Marie Guzzella is one of the few part-time crossing guards who has a crossing in the district where she lives. She says that she would, and has, placed herself in front of an oncoming vehicle in order to protect a child from being struck.

MINEOLA — Nassau County administrators are failing to fill crossing guard positions, a move that is creating a public safety crisis and leaving county residents in potential danger.

Instead, county management has been replacing civilian school crossing guards with Nassau County police officers.

At press time, the local had filed a subcontracting grievance against the county on behalf of the crossing guards.

CSEA Nassau County Local President Jerry Laricchiuta said the situation stems from the county’s refusal to make proper staffing practices a priority.

“The county let the full-time staff go from 350 to 142 workers and replaced them with some part-timers,” Laricchiuta said.

The combination of the low pay and lack of flexibility was making it difficult for the county to find reliable workers to fill the crossing guard positions.

“That’s the reason why Nassau County, many years ago, decided to create the full-time crossing guard position,” Laricchiuta said. “They knew they would attract more consistent staff by hiring full-time workers who they could provide with good benefits.”

Somewhere along the line, the county’s priorities changed.

With the recent loss of 10 crossing guards, Nassau County now has 70 police officers who are working on crossing guard duties.

In an effort to combat the issue, CSEA joined the Police Benevolent Association, the union that represents the police officers, in a press conference to express their collective concern about the dangers of removing officers from their normal duties in lieu of hiring full-time crossing guards.

A recent incident shows why understaffing the crossing guards and police are putting the community at risk.

“About a mile away from where an officer was assuming school crossing guard duties, a man was having a serious medical emergency,” said Laricchiuta. “That man wound up dying from a heart attack, which we firmly believe happened because the closest officer wasn’t permitted to respond to the call.”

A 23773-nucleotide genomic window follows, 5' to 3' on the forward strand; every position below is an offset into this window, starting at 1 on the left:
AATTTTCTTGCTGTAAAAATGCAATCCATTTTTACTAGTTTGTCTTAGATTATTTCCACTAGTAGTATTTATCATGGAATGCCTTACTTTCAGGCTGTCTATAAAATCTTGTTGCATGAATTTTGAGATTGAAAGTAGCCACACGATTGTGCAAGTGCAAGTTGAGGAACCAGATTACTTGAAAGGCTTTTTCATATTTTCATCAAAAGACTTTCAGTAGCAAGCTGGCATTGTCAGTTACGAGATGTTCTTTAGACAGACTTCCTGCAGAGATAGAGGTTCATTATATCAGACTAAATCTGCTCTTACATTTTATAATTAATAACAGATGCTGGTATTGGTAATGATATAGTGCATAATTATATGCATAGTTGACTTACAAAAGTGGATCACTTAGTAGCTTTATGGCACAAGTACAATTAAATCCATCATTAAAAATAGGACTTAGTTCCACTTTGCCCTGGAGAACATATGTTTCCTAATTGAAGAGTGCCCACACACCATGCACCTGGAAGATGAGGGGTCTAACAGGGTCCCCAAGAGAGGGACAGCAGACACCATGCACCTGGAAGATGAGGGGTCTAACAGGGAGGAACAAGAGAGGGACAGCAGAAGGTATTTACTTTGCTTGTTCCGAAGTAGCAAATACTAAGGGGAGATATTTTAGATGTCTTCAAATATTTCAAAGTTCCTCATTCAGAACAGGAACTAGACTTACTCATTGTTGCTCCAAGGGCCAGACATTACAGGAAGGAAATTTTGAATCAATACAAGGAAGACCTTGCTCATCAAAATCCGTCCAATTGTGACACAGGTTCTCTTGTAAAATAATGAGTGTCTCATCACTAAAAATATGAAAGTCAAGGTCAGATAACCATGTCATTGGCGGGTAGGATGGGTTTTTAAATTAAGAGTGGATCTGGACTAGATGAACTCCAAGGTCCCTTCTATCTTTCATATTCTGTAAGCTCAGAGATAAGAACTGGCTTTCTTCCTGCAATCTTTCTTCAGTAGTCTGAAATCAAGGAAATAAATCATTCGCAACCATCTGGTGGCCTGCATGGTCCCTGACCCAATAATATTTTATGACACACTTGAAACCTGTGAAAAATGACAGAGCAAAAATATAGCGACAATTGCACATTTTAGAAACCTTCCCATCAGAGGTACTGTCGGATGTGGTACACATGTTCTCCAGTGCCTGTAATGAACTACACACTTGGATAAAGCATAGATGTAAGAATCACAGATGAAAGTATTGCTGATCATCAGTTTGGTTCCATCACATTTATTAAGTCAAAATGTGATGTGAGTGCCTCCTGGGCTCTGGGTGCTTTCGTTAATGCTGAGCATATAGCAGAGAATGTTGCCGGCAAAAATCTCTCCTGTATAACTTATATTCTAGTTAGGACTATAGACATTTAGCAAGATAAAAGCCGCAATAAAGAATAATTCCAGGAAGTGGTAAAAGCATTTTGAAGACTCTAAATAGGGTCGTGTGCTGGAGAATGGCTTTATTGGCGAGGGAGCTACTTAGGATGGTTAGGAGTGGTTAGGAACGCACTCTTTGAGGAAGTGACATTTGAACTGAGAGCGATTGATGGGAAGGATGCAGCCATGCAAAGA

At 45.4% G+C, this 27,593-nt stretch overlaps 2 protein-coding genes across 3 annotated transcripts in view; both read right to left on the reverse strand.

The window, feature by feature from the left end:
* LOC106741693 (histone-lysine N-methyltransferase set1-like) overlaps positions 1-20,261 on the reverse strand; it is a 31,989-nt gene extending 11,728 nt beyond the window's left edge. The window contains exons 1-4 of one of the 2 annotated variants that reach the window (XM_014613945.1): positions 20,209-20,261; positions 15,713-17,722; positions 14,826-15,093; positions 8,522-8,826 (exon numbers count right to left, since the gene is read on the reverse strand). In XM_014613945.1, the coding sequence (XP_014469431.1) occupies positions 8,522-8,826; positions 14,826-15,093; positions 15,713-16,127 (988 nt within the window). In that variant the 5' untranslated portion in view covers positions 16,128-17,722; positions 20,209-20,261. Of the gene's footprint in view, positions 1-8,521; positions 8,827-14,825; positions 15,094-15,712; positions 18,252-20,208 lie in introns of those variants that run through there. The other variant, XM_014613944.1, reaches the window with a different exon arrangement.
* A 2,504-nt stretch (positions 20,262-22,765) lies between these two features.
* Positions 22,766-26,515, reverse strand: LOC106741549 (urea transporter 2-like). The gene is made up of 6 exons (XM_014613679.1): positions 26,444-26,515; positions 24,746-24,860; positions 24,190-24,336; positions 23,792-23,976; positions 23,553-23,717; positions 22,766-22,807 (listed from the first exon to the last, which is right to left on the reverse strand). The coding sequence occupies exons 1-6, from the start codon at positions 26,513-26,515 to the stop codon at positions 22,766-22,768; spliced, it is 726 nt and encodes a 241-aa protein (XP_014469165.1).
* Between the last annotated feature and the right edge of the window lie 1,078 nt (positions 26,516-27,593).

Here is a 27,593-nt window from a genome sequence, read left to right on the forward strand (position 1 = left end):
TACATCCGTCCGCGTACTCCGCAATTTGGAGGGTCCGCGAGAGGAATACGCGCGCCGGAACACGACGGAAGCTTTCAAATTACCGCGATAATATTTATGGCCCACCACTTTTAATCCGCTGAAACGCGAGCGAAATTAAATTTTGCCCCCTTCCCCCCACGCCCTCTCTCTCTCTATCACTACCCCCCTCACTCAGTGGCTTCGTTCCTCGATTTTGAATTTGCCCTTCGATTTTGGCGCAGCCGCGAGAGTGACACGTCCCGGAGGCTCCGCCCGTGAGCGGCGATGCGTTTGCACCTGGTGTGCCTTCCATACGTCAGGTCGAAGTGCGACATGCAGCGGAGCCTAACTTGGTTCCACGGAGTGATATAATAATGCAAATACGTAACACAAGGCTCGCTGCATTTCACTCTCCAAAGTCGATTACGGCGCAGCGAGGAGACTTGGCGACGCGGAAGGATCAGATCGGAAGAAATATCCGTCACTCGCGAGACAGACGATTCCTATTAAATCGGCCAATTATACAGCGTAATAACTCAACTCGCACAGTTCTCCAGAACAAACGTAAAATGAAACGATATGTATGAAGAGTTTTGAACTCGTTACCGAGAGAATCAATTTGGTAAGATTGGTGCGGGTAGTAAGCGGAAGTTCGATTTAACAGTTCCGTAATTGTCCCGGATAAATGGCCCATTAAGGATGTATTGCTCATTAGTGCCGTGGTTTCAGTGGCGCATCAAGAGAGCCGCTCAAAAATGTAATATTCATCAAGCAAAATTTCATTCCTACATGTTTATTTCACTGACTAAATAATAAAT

No one is permitted to leave a school crossing while they are working their shift. Hence, county police were forced to pull an officer from another precinct and rushed him to the community where the medical emergency was happening to respond to the call, which added 12 minutes to the response time.

As if that were not enough, the officer who was one mile away from the distressed Nassau resident had an Automated External Defibrillator (AED) machine with him.

Had the officer been permitted to respond to the call, he may have been able to save the man’s life.
The benefit of having a full-time employee working the school crossings is that the member “owns the crossing.” Part-time employees are not assigned to one location, but are placed at crossings according to need.

“Full-timers know the names of every one of the kids who use the crossing they are assigned to,” said Laricchiuta. “They become family to the kids. Part-timers don’t get that opportunity.”

Our Nassau County Local is trying to get county officials to establish a minimum staffing number, as well as increase the part-timers pay to attract more consistent employees.

“The county thinks they’re being smart by letting the full-timers phase themselves out,” Laricchiuta said. “Nassau County will pay $60 million in overtime to the police for the use of their officers, but they’re opposed to paying $500,000 in crossing guard pay. It makes no sense.”

Despite the pushback from the county, Laricchiuta said our local continue to fight for the crossing guards.
“The crossing guards that are already working have good jobs,” said Laricchiuta. “That’s not because of this administration; it’s because of our union. We are telling [the crossing guards that]‘we refuse to give up on [improving]your benefits and pay; we’ll keep fighting for you.’”

— Wendi Bowie

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Wendi Bowie

Wendi Bowie is an award-winning journalist who has focused the majority of her career on covering Long Island news. Her efforts have earned her the Press Club of Long Island Media Award for Public Affairs and the Long Island Coalition for Fair Broadcasting Folio Award. Wendi was drawn to her current position as Communications Specialist for CSEA’s Long Island Region because it speaks to her strong desire to champion the rights of the common man and woman.

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